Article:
Career Zone is a career exploration and planning system. Career Zone has an assessment activity that identifies Holland Codes. Career Zone provides information on 900 careers from the new O*NET Database, the latest labor market information from the NYS Department of Labor and interactive career portfolios for middle and high school students that connect to the NYS Education Department Career Plan initiative. Career Zone has links to college exploration and planning resources, 300 career videos, resume builder, reference list maker, and cover letter application.

Resource Six: Destination 2020
Source: Canada Career Consortium

Destination 2020 helps youth discover how everyday tasks can help them build skills they will need to face the many challenges of the workforce.

Skills are linked to:

School Subjects
Other School Activities
Play Activities At Home
Work at Home

Through quizzes, activities and articles, they might actually find some answers or, at least, a direction about their future. There are more than 200 profiles of real people who are describing what a day at work is like for them.

Resource Seven: What Do You Like
Source: Bureau of Labor Statistics

What Do You Like is the Bureau of Labor Statistics’ Career web site for kids. The web site provides career information for students in Grades 4 to 8. According to the Bureau of Labor Statistics, most of the material on the site has been adapted from the Bureau’s Occupational Outlook Handbook,a career guidance publication for adults and upper level high school students that describes the job duties, working conditions, training requirements, earnings levels, and employment prospects of hundreds of occupations. Careers are matched to interests and hobbies. In the Teacher’s Guide, there are twelve categories and their corresponding occupations.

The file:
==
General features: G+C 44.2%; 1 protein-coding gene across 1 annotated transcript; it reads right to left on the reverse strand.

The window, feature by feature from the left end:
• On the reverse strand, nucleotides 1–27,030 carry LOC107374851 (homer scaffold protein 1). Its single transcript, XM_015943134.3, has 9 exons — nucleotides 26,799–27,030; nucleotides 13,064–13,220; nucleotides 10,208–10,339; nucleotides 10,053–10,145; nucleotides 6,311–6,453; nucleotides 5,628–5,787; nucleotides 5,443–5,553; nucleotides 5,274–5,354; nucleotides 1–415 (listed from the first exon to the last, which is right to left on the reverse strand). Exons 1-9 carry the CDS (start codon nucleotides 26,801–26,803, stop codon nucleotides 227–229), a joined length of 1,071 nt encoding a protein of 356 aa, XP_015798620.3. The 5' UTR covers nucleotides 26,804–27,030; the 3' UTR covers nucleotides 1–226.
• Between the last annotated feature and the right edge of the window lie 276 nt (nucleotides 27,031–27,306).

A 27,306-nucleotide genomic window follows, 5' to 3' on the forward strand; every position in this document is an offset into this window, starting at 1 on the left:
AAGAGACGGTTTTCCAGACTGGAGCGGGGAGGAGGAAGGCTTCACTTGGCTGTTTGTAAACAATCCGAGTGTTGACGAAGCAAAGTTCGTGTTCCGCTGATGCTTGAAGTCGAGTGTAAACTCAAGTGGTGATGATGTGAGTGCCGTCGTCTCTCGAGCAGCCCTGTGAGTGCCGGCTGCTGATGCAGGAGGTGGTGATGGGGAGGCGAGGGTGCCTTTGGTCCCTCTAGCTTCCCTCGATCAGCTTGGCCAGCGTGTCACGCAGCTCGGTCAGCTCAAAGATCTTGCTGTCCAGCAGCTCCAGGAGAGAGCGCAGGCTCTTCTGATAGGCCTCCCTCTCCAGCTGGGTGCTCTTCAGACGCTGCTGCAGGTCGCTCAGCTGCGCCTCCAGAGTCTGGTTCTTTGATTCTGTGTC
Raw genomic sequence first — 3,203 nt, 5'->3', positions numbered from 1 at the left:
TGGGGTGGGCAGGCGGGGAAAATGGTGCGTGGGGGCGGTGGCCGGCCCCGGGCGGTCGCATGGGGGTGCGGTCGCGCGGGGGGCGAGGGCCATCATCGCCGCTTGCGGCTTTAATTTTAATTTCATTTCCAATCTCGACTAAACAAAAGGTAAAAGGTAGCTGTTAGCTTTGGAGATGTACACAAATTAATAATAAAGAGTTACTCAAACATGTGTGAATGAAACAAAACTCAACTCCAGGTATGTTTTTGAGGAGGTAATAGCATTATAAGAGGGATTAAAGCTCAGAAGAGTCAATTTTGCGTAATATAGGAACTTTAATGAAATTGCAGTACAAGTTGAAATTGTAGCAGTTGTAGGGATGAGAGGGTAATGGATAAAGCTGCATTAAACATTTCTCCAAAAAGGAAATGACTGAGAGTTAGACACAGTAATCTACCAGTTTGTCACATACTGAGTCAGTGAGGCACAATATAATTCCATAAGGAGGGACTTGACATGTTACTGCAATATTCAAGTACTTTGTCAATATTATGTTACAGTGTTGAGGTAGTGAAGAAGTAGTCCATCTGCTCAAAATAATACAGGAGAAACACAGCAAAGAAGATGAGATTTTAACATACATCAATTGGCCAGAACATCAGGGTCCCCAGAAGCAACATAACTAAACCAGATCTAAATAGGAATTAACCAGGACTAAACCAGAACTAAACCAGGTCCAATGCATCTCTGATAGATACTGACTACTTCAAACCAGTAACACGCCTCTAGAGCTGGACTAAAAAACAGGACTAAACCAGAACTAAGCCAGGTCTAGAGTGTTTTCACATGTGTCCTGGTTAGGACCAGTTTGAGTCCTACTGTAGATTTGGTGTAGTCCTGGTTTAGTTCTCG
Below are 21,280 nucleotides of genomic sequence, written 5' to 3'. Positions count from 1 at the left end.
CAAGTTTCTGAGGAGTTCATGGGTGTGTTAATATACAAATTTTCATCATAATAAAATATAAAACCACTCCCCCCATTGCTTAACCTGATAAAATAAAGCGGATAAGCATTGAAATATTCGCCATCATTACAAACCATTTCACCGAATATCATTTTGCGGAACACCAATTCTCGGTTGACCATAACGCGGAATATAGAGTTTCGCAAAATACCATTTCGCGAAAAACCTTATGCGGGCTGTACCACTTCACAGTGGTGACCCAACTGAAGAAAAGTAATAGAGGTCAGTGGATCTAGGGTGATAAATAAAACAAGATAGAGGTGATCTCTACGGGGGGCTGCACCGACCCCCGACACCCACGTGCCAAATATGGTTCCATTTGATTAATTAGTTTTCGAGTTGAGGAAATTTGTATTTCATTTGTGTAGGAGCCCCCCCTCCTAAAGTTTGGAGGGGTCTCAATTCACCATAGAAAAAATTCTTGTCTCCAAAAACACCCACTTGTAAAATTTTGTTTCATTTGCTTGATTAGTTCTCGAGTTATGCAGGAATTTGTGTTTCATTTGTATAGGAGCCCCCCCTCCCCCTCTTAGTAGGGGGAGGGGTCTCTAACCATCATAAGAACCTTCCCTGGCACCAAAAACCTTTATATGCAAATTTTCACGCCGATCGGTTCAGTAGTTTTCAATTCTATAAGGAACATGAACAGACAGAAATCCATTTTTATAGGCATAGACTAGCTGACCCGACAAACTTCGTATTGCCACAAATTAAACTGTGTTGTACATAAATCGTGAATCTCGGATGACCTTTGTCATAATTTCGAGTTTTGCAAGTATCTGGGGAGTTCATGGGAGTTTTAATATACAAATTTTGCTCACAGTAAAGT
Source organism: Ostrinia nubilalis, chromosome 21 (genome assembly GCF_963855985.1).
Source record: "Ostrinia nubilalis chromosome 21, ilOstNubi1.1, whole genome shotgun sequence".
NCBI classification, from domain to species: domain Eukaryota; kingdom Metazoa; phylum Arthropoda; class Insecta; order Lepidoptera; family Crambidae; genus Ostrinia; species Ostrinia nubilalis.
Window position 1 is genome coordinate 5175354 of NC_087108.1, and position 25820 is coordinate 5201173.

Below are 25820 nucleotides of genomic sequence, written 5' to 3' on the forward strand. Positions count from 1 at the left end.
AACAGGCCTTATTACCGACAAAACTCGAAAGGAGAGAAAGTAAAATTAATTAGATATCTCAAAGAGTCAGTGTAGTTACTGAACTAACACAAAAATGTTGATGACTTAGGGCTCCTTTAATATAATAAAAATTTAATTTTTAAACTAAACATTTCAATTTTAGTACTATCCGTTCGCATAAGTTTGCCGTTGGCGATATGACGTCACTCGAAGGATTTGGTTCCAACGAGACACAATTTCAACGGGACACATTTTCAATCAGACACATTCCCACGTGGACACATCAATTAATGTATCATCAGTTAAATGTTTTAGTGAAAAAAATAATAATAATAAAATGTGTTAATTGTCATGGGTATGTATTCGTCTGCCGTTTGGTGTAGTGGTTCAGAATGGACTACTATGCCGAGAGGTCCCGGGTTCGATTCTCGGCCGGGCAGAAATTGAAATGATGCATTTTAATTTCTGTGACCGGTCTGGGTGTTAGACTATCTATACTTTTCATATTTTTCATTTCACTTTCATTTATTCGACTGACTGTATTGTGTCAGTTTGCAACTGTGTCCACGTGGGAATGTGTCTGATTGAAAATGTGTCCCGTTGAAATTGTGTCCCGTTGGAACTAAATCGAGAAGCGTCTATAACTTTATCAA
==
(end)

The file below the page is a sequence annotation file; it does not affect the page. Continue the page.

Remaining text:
Science Career Clusters

Some organizations have created web sites that feature science careers.

Resource Eight: EEK! Get a Job Environmental Education for Kids
Source: Wisconsin Department of Natural Resources

Eek! Get a Job Environmental Education for Kids is an electronic magazine for kids in grades 4 to 8. Eek! Get a Job provides information about:

Park Ranger
Wildlife Biologist
Park Naturalist

There is a job description for each career, a list of job activities, suggested activities to begin exploring careers, and needed job skills.

Resource Nine:
Source: National Association of Manufacturers, Center for Workforce Success, U.S. Department of Commerce, and U.S Department of Labor is a educational web site that provides CAREER EXPLORATION information. has information about the following industries:

New Manufacturing
Information Technology
Engineering and Industrial Technology
Biotechnology and Chemistry
Health and Medicine
Arts & Design

Within each area, there are examples of careers.

Each career profile gives:

General description
Number of people employed to job